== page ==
S

Spehro Pefhany

Jan 1, 1970
0
i built a controller and the SCR never shuts off.
here is the link to the schematic:
http://home.maine.rr.com/randylinscott/aug99.htm

i can get the scr to conduct by changing the pot setting,
but it never turns off. just by looking at the diagram, it seems to
me that i would need a negative voltage on the anode to turn it off,
but with the full wave bridge in there, i never get a negative
voltage. does anyone have a clue how to cycle this scr? killing all
power stops it, as well as a moment. short of the andode and cathode.
gate voltage seems to be zero in the off state and cathode voltage in
the on state. what am i missing here?

A good design to copy.

Best regards,
Spehro Pefhany
 
G

glen

Jan 1, 1970
0
thanks for all the input.
i ran across this schematic a number of different places online while
doing research on building a low cost speed controller. it seemed
like the simplest way to get the job done. i already bought enough
parts to build 3 of these darn things. here are some additional links
thay may help someone figure out how to get this circuit to work.
both links are from the SCR manuf. site.
one shows the device specs of the scr itself, and the other is an
application note from the design department of the manuf.
the app note shows a dc motor control circuit which is remarkable
similar to the ac one i built. but, alas, no info on the magic box
they call the 'firing circuit'.
http://www.irf.com/technical-info/appnotes/an-312.pdf
http://ec.irf.com/v6/en/US/adirect/ir?cmd=catProductDetailFrame&productID=10RIA120
 
C

CBarn24050

Jan 1, 1970
0
i ran across this schematic a number of different places online while
doing research on building a low cost speed controller. it seemed
like the simplest way to get the job done. i already bought enough
parts to build 3 of these darn things. here are some additional links
thay may help someone figure out how to get this circuit to work.

Hi, this is a real crappy circuit, very unlikely to work reliably. Small
controllers can be got for a small price although there are not so many made
these days since the advent of the cheap ac inverter. The firing circuit is
done with a small micro, it's a quite complex circuit if you do it the old way
with opamps and comparators. There used to be several chips made to do this but
they are all obsolete now.
 
G

glen

Jan 1, 1970
0
ok, fellas, heres an update on my so-called project to build an ac
motor speed controller.
first, i tried the snubber circuit recommendation and found no change
in my drill motor speed. next, tried a normal household fan, and
fried the pot. next, tried a shaded pole ac motor, and fried the
motor windings. finally, tried a capacitor start, 1\4 hp motor (it
has brushes, so i'm thinking its a universal type ac mtr), and this
motor just hummed for 10 seconds, and then bits of the SCR flew across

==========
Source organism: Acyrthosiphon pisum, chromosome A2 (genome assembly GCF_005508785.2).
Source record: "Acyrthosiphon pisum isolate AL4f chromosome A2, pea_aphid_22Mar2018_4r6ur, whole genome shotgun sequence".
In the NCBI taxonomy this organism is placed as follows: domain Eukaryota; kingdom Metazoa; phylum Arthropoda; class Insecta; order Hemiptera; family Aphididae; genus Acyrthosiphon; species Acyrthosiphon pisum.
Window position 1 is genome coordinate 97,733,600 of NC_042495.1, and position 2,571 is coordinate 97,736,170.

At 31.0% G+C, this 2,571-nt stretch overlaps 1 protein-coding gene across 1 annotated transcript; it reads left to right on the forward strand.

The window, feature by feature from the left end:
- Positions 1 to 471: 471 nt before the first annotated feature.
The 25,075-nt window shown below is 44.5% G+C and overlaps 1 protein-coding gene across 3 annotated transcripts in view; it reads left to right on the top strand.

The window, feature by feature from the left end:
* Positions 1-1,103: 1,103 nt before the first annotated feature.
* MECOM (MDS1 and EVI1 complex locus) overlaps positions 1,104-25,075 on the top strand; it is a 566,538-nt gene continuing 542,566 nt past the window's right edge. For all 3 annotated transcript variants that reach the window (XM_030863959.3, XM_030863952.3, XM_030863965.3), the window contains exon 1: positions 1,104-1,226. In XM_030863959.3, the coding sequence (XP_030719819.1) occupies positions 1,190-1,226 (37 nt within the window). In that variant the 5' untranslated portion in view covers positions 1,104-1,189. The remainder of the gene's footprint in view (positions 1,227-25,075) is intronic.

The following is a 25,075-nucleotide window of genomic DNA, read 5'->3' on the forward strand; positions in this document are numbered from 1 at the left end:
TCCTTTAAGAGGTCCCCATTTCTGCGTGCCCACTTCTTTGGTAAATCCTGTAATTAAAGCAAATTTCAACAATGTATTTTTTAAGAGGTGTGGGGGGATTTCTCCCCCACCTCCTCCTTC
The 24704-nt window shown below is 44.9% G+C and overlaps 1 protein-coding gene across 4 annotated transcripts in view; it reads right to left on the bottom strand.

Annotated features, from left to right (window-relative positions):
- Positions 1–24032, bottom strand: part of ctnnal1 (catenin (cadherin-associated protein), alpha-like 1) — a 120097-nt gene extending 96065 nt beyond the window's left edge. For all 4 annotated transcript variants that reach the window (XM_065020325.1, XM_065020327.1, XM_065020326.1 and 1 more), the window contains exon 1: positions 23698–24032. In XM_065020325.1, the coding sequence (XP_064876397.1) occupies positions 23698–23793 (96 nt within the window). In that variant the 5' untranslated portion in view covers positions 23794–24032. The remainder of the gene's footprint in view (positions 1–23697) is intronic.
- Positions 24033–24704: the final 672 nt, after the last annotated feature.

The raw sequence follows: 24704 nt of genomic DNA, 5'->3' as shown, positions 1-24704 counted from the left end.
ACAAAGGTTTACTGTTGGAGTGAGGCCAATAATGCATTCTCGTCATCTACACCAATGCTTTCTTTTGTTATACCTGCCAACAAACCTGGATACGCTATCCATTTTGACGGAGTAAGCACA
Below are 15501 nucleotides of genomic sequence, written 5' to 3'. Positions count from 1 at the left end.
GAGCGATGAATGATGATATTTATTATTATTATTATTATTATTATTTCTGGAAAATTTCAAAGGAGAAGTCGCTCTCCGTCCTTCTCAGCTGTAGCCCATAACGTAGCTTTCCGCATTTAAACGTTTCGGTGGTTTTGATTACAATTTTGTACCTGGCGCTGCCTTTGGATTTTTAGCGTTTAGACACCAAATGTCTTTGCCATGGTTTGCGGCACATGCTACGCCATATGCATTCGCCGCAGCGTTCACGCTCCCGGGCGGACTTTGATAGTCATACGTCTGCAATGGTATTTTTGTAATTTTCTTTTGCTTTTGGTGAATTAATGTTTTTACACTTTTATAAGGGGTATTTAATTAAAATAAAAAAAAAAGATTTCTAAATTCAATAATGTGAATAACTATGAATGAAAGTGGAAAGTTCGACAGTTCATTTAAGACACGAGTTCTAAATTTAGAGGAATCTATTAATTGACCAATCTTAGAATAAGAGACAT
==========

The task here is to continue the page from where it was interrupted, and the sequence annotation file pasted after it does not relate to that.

the work bench. Sooooo....i'm definatly running thru my project parts
at a fairly good clip at this point. maybe start all over with dc
motors???? (and this was supposed to help me grasp the whole
scr trigger, ac motor fundamentals deal....) i'm a little
disapointed, to say the least....because i already knew how to melt
components, that was somthing i picked up years ago...
 
C

CBarn24050

Jan 1, 1970
0
ok, fellas, heres an update on my so-called project to build an ac
motor speed controller.
first, i tried the snubber circuit recommendation and found no change
in my drill motor speed. next, tried a normal household fan, and
fried the pot. next, tried a shaded pole ac motor, and fried the
motor windings. finally, tried a capacitor start, 1\4 hp motor (it
has brushes, so i'm thinking its a universal type ac mtr), and this
motor just hummed for 10 seconds, and then bits of the SCR flew across
the work bench. Sooooo....i'm definatly running thru my project parts
at a fairly good clip at this point. maybe start all over with dc
motors???? (and this was supposed to help me grasp the whole
scr trigger, ac motor fundamentals deal....) i'm a little
disapointed, to say the least....because i already knew how to melt
components, that was somthing i picked up years ago...

This is a DC motor controller, for DC motors only. With such a little grasp on
electronic circuitry you shouls sell your solering iron and do something else.
 
A

Activ8

Jan 1, 1970
0
ok, fellas, heres an update on my so-called project to build an ac
motor speed controller.
first, i tried the snubber circuit recommendation and found no change
in my drill motor speed. next, tried a normal household fan, and
fried the pot. next, tried a shaded pole ac motor, and fried the
motor windings. finally, tried a capacitor start, 1\4 hp motor (it
has brushes, so i'm thinking its a universal type ac mtr), and this
motor just hummed for 10 seconds, and then bits of the SCR flew across
the work bench.

So you got that firing circuit working after all.
Sooooo....i'm definatly running thru my project parts
at a fairly good clip at this point. maybe start all over with dc
motors???? (and this was supposed to help me grasp the whole
scr trigger, ac motor fundamentals deal....) i'm a little
disapointed, to say the least....because i already knew how to melt
components, that was somthing i picked up years ago...

Remember, even if it doesn't say it on a document, always say to
yourself,

"no one makes any warranty, either express or implied of
merchantability or fitness for a particular purpose, nor will they
be liable for any damages."

Which means that a man has got to know his limitations.